religion :(RNS) When Prince died a year ago, he was called a game changer, an iconoclast, an innovator and a sex god by critics, fellow musicians, friends and fans.
But one word lost in the grief and shock was “Christian.”
Prince Rogers Nelson, whose 40 albums and 100 singles sold over 100 million records worldwide, was found dead from an overdose of painkillers in Paisley Park, his Minnesota mansion, on April 21, 2016. The 57-year-old singer, songwriter and musician created music that was as infused with his own deep faith as it was with sex.
Every song was either a prayer or foreplay,” said fashion critic Michaela Angela Davis. Either way, she added, his music made “you want to drop to your knees.”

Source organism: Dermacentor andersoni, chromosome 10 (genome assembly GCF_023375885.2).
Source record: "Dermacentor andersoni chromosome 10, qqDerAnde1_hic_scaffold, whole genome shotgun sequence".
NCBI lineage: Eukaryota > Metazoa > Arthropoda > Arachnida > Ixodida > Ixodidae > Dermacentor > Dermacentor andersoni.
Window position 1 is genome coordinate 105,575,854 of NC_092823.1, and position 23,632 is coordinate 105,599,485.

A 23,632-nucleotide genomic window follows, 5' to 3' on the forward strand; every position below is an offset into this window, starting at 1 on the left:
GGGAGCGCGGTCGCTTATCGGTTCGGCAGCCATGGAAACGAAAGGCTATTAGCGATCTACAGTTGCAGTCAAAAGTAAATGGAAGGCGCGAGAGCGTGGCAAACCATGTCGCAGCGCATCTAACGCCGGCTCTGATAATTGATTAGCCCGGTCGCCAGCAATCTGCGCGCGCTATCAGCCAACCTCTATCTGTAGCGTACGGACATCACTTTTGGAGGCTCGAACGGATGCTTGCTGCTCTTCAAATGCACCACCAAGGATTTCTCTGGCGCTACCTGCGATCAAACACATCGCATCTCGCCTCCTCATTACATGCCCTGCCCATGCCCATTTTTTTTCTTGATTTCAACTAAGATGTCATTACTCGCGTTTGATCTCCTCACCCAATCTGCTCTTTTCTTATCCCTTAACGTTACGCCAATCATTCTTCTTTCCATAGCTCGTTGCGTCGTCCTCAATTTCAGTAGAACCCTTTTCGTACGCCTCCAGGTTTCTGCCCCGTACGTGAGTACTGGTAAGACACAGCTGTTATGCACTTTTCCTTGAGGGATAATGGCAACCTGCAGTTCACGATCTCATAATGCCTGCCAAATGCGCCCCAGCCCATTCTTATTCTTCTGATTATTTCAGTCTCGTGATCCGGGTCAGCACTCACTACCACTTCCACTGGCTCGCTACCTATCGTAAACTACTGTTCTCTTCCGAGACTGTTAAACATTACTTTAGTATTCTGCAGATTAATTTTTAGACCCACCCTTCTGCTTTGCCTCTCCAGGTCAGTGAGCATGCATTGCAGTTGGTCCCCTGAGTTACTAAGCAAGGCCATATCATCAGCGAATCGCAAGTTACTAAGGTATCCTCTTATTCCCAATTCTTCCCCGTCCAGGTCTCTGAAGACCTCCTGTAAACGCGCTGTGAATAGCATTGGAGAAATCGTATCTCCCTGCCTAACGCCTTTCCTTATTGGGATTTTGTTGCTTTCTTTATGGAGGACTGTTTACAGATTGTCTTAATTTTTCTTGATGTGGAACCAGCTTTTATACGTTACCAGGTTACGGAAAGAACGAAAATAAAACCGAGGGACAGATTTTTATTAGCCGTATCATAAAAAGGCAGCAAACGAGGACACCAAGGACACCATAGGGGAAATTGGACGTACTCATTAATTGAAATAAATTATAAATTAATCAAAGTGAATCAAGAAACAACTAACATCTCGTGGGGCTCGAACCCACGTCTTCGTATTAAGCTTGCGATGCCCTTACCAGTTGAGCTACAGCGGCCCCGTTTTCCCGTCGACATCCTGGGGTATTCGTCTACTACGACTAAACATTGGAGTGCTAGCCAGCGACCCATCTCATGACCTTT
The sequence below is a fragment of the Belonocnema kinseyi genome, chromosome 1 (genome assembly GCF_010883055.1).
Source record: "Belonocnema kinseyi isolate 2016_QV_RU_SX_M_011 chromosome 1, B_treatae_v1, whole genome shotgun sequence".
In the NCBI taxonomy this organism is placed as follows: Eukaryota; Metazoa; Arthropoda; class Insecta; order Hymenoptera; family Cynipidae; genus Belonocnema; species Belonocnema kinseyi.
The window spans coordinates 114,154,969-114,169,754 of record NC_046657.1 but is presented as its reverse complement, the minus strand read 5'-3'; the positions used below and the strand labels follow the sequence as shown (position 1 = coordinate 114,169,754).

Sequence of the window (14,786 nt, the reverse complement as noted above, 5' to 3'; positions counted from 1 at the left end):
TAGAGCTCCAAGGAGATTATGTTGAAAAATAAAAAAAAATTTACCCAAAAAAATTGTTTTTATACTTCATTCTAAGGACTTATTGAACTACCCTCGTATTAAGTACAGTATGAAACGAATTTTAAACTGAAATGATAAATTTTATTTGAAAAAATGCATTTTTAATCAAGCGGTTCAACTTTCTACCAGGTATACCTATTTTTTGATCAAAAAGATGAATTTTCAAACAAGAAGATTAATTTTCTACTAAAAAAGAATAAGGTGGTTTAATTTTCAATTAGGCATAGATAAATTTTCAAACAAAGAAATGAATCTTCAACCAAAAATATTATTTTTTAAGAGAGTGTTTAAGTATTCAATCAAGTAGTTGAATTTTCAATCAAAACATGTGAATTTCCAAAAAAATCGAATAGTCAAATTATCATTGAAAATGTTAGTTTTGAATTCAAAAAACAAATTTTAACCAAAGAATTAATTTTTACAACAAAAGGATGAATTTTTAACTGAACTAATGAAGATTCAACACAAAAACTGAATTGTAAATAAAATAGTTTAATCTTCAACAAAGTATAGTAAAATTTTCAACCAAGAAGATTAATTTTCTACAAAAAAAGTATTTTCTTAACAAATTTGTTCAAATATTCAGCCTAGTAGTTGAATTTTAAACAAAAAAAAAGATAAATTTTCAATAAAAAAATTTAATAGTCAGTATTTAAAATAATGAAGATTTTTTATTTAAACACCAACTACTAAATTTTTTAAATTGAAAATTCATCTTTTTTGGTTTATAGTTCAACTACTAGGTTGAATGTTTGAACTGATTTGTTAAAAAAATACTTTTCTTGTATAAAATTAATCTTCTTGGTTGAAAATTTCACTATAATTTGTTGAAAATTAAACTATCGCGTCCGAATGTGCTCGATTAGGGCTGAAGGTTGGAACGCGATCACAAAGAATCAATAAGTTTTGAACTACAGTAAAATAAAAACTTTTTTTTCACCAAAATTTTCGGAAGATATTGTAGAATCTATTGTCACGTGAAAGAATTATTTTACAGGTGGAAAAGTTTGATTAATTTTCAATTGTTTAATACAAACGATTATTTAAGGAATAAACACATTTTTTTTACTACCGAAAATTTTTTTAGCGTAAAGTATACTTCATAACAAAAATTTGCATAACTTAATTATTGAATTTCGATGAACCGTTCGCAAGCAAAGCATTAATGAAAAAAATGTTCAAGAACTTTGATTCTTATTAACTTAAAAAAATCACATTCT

Toure, a Prince biographer, wrote, “You can remember Prince as one of the most sexual artists of all time, and you would be right, but he was also one of the most important religious artists of all time.”
Now, amid the anniversary appreciations and concerts, Prince’s faith is gaining recognition as a driving force behind his music. In January, Yale University held a three-day conference on the music of Prince and David Bowie — who also died in 2016 — that included a panel on religion and spirituality in their work.
A handful of scholars and critics are also producing books that, in part, explore the influence of faith on the music of Prince.
One of those is Ben Greenman, whose “Dig If You Will the Picture: Funk, Sex, God and Genius in the Music of Prince” was released this month. He says that in a career that spanned almost four decades, Prince’s music was always concerned with religion — but what kind of religion depends on where in his career the record needle touches down.